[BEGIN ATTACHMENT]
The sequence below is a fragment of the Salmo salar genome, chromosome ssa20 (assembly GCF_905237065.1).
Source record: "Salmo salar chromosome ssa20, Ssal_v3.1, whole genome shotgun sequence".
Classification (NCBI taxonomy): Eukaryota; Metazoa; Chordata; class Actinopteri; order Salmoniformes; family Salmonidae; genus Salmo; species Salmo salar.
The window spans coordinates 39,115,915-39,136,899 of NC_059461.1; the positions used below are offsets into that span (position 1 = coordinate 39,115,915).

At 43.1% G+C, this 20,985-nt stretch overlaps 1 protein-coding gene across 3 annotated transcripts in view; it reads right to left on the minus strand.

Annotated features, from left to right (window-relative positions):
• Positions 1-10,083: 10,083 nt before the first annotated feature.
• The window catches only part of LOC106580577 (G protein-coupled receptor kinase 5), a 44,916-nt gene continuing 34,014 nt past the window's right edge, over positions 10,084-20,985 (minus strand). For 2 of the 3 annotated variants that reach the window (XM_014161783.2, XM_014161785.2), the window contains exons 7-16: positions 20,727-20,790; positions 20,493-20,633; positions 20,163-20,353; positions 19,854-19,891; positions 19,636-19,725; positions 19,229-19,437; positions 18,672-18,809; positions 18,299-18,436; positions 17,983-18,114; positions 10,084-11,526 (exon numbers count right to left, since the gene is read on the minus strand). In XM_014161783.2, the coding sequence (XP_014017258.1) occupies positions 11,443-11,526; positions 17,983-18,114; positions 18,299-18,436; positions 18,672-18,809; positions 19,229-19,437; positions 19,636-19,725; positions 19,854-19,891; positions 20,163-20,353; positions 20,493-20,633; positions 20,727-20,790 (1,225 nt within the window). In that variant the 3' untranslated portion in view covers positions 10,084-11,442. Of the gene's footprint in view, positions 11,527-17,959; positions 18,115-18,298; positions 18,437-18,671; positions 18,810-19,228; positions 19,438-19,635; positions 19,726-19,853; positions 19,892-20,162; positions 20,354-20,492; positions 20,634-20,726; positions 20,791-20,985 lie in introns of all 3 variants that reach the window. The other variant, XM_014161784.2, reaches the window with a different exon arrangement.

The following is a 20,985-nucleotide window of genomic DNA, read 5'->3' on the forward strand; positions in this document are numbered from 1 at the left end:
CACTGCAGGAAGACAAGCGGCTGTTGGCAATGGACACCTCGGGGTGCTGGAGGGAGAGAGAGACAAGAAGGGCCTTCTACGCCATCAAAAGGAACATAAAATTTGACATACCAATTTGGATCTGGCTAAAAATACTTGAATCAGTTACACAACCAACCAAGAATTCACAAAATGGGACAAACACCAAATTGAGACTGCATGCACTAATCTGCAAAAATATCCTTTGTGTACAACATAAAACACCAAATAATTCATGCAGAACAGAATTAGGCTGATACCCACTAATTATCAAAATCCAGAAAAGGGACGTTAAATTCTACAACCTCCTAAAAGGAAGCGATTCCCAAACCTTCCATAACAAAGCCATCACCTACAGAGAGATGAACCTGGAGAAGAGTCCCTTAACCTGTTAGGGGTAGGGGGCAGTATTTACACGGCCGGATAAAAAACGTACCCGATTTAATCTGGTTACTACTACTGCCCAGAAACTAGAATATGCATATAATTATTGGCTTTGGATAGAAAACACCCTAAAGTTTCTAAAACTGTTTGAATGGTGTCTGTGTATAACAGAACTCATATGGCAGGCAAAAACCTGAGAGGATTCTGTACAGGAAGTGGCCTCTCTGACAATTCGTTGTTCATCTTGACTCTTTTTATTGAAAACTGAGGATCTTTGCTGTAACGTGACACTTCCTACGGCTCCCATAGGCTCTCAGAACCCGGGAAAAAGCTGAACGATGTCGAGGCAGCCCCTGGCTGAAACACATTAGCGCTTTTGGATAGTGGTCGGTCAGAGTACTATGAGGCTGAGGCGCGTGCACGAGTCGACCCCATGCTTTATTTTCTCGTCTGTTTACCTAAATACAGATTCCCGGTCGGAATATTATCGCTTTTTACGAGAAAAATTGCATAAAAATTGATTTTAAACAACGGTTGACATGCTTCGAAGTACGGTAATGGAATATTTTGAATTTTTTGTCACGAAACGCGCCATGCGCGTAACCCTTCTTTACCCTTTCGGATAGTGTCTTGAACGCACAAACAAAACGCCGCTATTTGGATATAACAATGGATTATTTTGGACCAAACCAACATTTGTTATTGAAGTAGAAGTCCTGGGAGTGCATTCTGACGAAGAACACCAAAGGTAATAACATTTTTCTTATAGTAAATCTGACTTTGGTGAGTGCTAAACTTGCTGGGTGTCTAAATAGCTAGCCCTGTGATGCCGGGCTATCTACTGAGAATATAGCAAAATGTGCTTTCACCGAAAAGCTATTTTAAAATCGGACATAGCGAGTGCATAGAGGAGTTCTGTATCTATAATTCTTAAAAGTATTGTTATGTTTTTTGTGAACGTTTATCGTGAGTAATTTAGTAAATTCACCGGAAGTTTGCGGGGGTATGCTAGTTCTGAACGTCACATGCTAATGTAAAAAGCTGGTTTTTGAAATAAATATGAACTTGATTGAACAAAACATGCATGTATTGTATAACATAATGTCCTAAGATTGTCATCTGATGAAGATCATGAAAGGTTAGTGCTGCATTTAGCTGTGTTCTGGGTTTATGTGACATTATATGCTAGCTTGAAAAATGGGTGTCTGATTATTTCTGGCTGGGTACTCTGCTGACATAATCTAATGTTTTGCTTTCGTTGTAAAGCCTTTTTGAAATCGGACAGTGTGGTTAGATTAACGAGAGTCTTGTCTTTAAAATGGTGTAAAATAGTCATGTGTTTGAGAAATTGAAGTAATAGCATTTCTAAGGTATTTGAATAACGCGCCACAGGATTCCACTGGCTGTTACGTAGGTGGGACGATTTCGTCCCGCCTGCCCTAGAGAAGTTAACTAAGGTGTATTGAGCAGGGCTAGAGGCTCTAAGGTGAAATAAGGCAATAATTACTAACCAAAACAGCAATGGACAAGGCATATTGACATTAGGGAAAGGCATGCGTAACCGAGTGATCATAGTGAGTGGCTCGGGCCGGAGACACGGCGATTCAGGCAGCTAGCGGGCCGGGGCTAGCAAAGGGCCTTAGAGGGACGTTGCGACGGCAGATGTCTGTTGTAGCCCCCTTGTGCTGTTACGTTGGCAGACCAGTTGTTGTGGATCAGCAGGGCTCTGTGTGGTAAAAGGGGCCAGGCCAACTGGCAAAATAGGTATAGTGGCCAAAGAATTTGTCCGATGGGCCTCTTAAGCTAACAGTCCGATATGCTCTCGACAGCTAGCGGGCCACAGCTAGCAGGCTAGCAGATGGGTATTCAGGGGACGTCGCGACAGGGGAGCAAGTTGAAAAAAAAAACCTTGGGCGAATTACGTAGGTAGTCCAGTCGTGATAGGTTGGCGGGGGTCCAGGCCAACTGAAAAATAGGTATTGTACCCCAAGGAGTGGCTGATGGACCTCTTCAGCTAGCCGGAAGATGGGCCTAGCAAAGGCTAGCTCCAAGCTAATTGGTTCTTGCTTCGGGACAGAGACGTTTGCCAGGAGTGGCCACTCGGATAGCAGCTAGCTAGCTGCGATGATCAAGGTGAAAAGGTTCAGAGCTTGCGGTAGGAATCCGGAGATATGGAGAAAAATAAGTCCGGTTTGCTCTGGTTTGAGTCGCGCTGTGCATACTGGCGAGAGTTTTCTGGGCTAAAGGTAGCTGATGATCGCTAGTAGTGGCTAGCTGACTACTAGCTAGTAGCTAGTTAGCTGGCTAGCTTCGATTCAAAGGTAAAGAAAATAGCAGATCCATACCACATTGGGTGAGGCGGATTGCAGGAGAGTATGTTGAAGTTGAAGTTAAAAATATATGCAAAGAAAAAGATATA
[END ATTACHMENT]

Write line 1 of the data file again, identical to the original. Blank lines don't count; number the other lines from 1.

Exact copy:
The sequence below is a fragment of the Salmo salar genome, chromosome ssa20 (assembly GCF_905237065.1).